Ghostball virus haunts PC users in 1989 – News Couple

Ghostball virus haunts PC users in 1989

The story of the Ghostball virus is a story worth revisiting as Cyber ​​Security Awareness Month draws to a close this Halloween. As some PC users discovered in October 1989, it can be difficult to expel malware from your system.

Ghostball – discovered by Icelandic security expert Fredrik Skolason – was one of the first known multilateral viruses. While a typical virus attacks the system, the program files, or In the boot sector, a multipart virus (also known as a hybrid virus) targets the boot sector And program files at a time. When the user boots his computer, the boot sector launches the virus, and then the program files run the destructive payloads.

The Ghostball virus works differently from its predecessor

Ghostball has placed a virus code on the device’s boot sector. Additionally, whenever an infected .COM file is run, the virus scans the machine for other .COM files to be infected. (The .COM file was previously the .EXE file type that was no larger than 64KB.) The malware collects code from two previous viruses. The .COM file attack code was based on the Vienna virus, while its code targeting boot sectors was inspired by the Ping Pong virus.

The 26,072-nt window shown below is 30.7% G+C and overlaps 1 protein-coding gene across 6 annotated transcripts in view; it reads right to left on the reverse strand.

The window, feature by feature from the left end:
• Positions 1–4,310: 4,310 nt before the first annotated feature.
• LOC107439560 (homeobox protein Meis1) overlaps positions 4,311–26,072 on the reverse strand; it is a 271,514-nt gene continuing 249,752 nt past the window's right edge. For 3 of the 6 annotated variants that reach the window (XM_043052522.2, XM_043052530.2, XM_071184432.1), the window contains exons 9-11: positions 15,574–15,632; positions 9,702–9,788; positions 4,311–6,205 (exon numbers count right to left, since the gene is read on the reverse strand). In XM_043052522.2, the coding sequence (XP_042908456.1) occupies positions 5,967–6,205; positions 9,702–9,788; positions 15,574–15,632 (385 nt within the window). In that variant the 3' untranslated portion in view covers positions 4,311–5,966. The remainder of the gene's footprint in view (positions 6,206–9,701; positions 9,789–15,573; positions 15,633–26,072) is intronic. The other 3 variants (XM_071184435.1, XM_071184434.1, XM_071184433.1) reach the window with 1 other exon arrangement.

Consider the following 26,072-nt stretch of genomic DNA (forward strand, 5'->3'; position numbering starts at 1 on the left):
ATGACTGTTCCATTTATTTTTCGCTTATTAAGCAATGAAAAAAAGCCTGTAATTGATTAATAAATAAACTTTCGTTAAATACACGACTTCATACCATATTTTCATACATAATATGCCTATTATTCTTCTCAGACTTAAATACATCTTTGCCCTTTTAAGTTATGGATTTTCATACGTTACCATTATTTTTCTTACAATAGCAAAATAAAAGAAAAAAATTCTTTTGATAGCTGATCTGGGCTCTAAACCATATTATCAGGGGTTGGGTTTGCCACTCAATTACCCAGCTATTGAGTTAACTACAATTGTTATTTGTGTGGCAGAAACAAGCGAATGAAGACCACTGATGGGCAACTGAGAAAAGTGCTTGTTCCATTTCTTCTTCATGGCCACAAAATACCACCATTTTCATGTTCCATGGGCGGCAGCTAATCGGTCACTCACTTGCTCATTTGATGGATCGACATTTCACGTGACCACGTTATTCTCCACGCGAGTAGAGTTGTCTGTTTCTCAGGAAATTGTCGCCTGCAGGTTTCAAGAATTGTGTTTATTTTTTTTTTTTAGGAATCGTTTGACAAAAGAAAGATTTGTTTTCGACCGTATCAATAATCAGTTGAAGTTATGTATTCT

The primary symptom of the Ghostball attack was a specific increase in file size, with infected files growing by 2,351 bytes. The infected file may also display a message that reads “GhostBalls, Product of Iceland Copyright © 1989, 4418 and 5F10 MS DOS 3.2.”

The only cure for Ghostball? Get rid of all infected .COM files from the device completely. Although he would never have encountered the need for cybersecurity, Benjamin Franklin’s saying about Ghostball and other malware sounds true: An ounce of prevention is worth a pound of cure.

Photo: Lemon Tree Pictures/Shutterstock

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